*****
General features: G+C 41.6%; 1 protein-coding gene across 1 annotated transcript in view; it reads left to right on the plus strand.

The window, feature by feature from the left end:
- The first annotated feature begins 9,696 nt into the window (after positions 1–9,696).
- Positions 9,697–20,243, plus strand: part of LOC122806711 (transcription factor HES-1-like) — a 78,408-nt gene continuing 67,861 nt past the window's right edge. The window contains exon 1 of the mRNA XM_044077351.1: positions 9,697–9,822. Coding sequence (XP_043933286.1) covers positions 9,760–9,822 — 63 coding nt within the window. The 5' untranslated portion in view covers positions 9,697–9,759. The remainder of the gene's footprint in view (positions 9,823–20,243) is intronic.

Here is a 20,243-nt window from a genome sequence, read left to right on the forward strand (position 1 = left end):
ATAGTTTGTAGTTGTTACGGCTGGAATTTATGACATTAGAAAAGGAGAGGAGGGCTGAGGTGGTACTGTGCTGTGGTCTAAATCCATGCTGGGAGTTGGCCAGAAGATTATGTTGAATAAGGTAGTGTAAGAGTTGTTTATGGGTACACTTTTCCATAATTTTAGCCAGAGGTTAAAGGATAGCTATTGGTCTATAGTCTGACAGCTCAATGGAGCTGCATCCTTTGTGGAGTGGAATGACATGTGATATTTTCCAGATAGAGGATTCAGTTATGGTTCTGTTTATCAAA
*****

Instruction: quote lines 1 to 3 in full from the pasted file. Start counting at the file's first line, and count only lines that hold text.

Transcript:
General features: G+C 41.6%; 1 protein-coding gene across 1 annotated transcript in view; it reads left to right on the plus strand.

The window, feature by feature from the left end:
- The first annotated feature begins 9,696 nt into the window (after positions 1–9,696).